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Montana Military Museum solicits help to restore WWII mural

Fort Harrison Mural
Posted at 9:25 PM, Apr 08, 2021
and last updated 2021-04-10 00:34:02-04

FORT HARRISON — The Montana Military Museum plans to host the First Special Service Force Association in 2022 to remember their service and mural at Fort Harrison. Work need to be done to the mural before showcasing it to the conference.

During World War II, the Fort Harrison Servicemen's Club was used by units who were training for combat at the Fort. The building currently serves as a large training classroom and social space. It hosts about 10,000 personnel every year.

Tucked away in the back is a mural celebrating the First Special Service Force and those who served during World War II.

“What's unique about it. We have probably the first depiction of women in military service during World War II,” says Ray Read, the Museum Director. “That's a key element because you didn't find that in any of the murals. There's only three [murals] that I've identified that depicted this kind of material where it has women center-massed."

According to Read, the mural was painted in the 1940’s and the material has been deteriorating since then.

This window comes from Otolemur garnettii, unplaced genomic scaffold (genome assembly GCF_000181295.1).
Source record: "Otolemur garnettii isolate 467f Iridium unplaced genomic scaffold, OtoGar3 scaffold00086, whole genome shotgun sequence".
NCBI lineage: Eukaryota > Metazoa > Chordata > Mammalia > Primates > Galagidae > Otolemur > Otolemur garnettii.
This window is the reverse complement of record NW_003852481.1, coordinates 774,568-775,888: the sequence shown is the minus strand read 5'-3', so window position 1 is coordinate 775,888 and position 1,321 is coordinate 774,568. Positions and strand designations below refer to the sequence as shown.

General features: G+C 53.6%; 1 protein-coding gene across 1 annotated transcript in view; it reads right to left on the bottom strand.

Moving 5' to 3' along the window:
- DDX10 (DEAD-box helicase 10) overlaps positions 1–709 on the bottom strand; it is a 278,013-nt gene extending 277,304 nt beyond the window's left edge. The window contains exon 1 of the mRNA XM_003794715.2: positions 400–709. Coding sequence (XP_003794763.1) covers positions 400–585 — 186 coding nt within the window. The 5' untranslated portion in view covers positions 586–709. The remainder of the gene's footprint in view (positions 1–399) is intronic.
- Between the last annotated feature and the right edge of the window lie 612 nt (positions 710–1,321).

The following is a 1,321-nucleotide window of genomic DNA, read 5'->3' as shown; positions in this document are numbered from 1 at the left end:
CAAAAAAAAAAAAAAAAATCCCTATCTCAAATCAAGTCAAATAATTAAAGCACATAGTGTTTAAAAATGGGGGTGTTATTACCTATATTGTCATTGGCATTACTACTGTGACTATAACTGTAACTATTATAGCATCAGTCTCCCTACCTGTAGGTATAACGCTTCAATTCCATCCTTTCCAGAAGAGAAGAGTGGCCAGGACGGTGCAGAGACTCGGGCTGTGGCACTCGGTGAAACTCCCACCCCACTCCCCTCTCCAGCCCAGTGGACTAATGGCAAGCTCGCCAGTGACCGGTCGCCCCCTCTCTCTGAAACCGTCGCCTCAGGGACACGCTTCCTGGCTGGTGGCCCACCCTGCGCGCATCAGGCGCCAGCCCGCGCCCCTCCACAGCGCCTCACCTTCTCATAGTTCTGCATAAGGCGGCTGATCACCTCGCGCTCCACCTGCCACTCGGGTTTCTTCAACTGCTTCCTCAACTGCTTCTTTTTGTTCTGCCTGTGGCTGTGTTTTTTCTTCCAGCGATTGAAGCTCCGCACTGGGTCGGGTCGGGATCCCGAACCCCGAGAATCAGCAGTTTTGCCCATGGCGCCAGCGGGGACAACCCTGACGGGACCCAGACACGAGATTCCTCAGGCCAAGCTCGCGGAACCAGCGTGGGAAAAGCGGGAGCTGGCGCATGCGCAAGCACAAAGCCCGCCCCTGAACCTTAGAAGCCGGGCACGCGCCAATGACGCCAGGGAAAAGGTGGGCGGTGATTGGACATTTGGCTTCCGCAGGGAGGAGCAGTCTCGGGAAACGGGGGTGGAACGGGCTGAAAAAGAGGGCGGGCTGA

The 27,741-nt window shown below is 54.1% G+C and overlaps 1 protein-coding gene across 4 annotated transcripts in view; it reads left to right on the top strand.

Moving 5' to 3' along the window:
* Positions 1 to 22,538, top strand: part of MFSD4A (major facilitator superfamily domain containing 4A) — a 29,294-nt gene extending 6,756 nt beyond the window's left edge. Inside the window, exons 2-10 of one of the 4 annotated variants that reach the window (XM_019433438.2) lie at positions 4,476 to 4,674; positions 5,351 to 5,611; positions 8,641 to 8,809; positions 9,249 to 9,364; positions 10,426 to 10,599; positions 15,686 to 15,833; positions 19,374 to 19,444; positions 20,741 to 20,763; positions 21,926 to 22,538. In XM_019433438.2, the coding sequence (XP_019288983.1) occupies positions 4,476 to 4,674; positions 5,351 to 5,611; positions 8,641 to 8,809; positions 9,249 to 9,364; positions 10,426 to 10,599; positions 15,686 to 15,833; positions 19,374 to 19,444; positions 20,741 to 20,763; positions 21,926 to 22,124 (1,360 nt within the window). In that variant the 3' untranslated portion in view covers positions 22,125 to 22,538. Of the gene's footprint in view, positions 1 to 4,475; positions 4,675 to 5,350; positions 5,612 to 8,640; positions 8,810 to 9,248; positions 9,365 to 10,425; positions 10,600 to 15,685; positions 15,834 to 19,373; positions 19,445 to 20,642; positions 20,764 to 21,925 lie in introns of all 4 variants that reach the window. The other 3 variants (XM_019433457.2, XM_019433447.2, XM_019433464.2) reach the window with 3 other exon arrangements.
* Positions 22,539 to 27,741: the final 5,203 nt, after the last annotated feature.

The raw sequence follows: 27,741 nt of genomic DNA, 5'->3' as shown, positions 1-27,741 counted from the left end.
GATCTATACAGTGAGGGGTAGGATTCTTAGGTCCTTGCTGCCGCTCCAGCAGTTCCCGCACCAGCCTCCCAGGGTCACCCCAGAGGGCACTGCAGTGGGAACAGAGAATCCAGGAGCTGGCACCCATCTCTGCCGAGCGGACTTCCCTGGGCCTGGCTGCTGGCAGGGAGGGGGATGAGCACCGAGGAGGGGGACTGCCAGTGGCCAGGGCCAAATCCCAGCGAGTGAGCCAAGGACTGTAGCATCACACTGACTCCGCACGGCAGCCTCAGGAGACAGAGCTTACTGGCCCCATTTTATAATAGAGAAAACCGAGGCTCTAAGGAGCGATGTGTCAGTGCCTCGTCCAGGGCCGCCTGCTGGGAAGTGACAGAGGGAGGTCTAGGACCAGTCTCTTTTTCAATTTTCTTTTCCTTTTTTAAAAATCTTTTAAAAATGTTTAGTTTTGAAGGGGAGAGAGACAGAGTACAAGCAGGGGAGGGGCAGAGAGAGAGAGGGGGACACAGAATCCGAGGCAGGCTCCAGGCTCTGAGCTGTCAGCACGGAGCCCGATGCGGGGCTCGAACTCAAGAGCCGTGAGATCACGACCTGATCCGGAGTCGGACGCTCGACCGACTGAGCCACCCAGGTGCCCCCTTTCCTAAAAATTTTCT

"It's been up there for almost 80 years now. It has not been ever treated, we never restored it or anything like that,” says Read. “We just looked at it, we’ve used it, we've abused it. So what we're in the process of doing right now is, we chose this last fall, to make it a project to restore that."

Matt Egan is the artist in charge of bringing the 27,000 square inch mural back to life. He plans to spend about two months cleaning, re-painting, and restoring. He says the biggest challenge are the unknowns.

“There are some hollow spots. There are some spots that have severe damage that we can't see,” says Egan, a Restoration Artist. “There is also a piece [on the mural] that we call 'the big spot.' It's been up there for over decades and nobody knows what it is so we are going to start there."

The Military Museum says they will need about $10,000 to complete the project.

The museum says they will begin restoring the mural once they’ve gathered the funds.

To donate, click here.

The museum is also selling small copies of the mural that you can purchase at their facility.